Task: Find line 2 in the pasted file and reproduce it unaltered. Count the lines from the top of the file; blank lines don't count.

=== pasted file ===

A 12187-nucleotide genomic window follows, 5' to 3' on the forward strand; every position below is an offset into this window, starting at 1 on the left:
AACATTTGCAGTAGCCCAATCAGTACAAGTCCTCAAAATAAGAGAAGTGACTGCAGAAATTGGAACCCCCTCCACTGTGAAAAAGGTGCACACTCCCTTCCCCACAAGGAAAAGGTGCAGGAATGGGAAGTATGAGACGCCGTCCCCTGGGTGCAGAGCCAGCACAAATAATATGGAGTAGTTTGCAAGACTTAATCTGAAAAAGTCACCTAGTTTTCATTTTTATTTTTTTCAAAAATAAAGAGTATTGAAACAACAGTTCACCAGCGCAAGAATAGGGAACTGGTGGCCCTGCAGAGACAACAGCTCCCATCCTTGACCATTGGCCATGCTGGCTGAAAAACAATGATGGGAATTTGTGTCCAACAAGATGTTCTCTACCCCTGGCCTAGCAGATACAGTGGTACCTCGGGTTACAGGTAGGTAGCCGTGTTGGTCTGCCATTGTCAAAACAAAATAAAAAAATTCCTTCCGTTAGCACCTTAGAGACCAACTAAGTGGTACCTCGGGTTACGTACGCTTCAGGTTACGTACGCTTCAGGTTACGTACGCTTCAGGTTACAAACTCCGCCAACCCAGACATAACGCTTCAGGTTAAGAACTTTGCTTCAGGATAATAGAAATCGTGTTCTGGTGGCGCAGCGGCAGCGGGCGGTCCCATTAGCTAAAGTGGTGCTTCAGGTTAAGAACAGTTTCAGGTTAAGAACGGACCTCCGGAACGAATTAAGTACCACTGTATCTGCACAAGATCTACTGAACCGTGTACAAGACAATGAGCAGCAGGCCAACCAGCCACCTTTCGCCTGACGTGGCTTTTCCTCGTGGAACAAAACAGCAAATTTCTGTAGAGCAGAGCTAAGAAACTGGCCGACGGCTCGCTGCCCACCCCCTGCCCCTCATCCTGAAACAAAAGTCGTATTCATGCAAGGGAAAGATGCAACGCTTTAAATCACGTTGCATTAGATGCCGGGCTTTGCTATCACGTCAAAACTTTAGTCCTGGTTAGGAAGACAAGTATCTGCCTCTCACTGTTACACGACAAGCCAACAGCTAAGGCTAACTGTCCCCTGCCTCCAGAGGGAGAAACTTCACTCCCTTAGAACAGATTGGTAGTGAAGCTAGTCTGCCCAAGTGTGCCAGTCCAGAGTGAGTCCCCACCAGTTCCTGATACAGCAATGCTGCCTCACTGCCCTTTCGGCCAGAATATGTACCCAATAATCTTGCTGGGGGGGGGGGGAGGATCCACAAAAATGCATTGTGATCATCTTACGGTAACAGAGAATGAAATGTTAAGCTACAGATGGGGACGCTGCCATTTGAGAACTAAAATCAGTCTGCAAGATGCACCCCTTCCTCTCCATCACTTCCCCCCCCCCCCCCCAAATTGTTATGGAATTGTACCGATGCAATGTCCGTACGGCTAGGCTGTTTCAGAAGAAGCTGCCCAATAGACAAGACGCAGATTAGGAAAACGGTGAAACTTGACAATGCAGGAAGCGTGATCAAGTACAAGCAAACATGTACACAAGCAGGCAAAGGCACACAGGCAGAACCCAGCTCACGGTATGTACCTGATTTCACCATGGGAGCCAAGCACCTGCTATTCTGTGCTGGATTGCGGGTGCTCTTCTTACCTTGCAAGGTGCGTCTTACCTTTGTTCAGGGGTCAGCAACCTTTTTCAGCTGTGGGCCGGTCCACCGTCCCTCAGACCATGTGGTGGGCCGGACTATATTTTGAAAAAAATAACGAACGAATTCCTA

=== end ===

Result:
AACATTTGCAGTAGCCCAATCAGTACAAGTCCTCAAAATAAGAGAAGTGACTGCAGAAATTGGAACCCCCTCCACTGTGAAAAAGGTGCACACTCCCTTCCCCACAAGGAAAAGGTGCAGGAATGGGAAGTATGAGACGCCGTCCCCTGGGTGCAGAGCCAGCACAAATAATATGGAGTAGTTTGCAAGACTTAATCTGAAAAAGTCACCTAGTTTTCATTTTTATTTTTTTCAAAAATAAAGAGTATTGAAACAACAGTTCACCAGCGCAAGAATAGGGAACTGGTGGCCCTGCAGAGACAACAGCTCCCATCCTTGACCATTGGCCATGCTGGCTGAAAAACAATGATGGGAATTTGTGTCCAACAAGATGTTCTCTACCCCTGGCCTAGCAGATACAGTGGTACCTCGGGTTACAGGTAGGTAGCCGTGTTGGTCTGCCATTGTCAAAACAAAATAAAAAAATTCCTTCCGTTAGCACCTTAGAGACCAACTAAGTGGTACCTCGGGTTACGTACGCTTCAGGTTACGTACGCTTCAGGTTACGTACGCTTCAGGTTACAAACTCCGCCAACCCAGACATAACGCTTCAGGTTAAGAACTTTGCTTCAGGATAATAGAAATCGTGTTCTGGTGGCGCAGCGGCAGCGGGCGGTCCCATTAGCTAAAGTGGTGCTTCAGGTTAAGAACAGTTTCAGGTTAAGAACGGACCTCCGGAACGAATTAAGTACCACTGTATCTGCACAAGATCTACTGAACCGTGTACAAGACAATGAGCAGCAGGCCAACCAGCCACCTTTCGCCTGACGTGGCTTTTCCTCGTGGAACAAAACAGCAAATTTCTGTAGAGCAGAGCTAAGAAACTGGCCGACGGCTCGCTGCCCACCCCCTGCCCCTCATCCTGAAACAAAAGTCGTATTCATGCAAGGGAAAGATGCAACGCTTTAAATCACGTTGCATTAGATGCCGGGCTTTGCTATCACGTCAAAACTTTAGTCCTGGTTAGGAAGACAAGTATCTGCCTCTCACTGTTACACGACAAGCCAACAGCTAAGGCTAACTGTCCCCTGCCTCCAGAGGGAGAAACTTCACTCCCTTAGAACAGATTGGTAGTGAAGCTAGTCTGCCCAAGTGTGCCAGTCCAGAGTGAGTCCCCACCAGTTCCTGATACAGCAATGCTGCCTCACTGCCCTTTCGGCCAGAATATGTACCCAATAATCTTGCTGGGGGGGGGGGGAGGATCCACAAAAATGCATTGTGATCATCTTACGGTAACAGAGAATGAAATGTTAAGCTACAGATGGGGACGCTGCCATTTGAGAACTAAAATCAGTCTGCAAGATGCACCCCTTCCTCTCCATCACTTCCCCCCCCCCCCCCCAAATTGTTATGGAATTGTACCGATGCAATGTCCGTACGGCTAGGCTGTTTCAGAAGAAGCTGCCCAATAGACAAGACGCAGATTAGGAAAACGGTGAAACTTGACAATGCAGGAAGCGTGATCAAGTACAAGCAAACATGTACACAAGCAGGCAAAGGCACACAGGCAGAACCCAGCTCACGGTATGTACCTGATTTCACCATGGGAGCCAAGCACCTGCTATTCTGTGCTGGATTGCGGGTGCTCTTCTTACCTTGCAAGGTGCGTCTTACCTTTGTTCAGGGGTCAGCAACCTTTTTCAGCTGTGGGCCGGTCCACCGTCCCTCAGACCATGTGGTGGGCCGGACTATATTTTGAAAAAAATAACGAACGAATTCCTA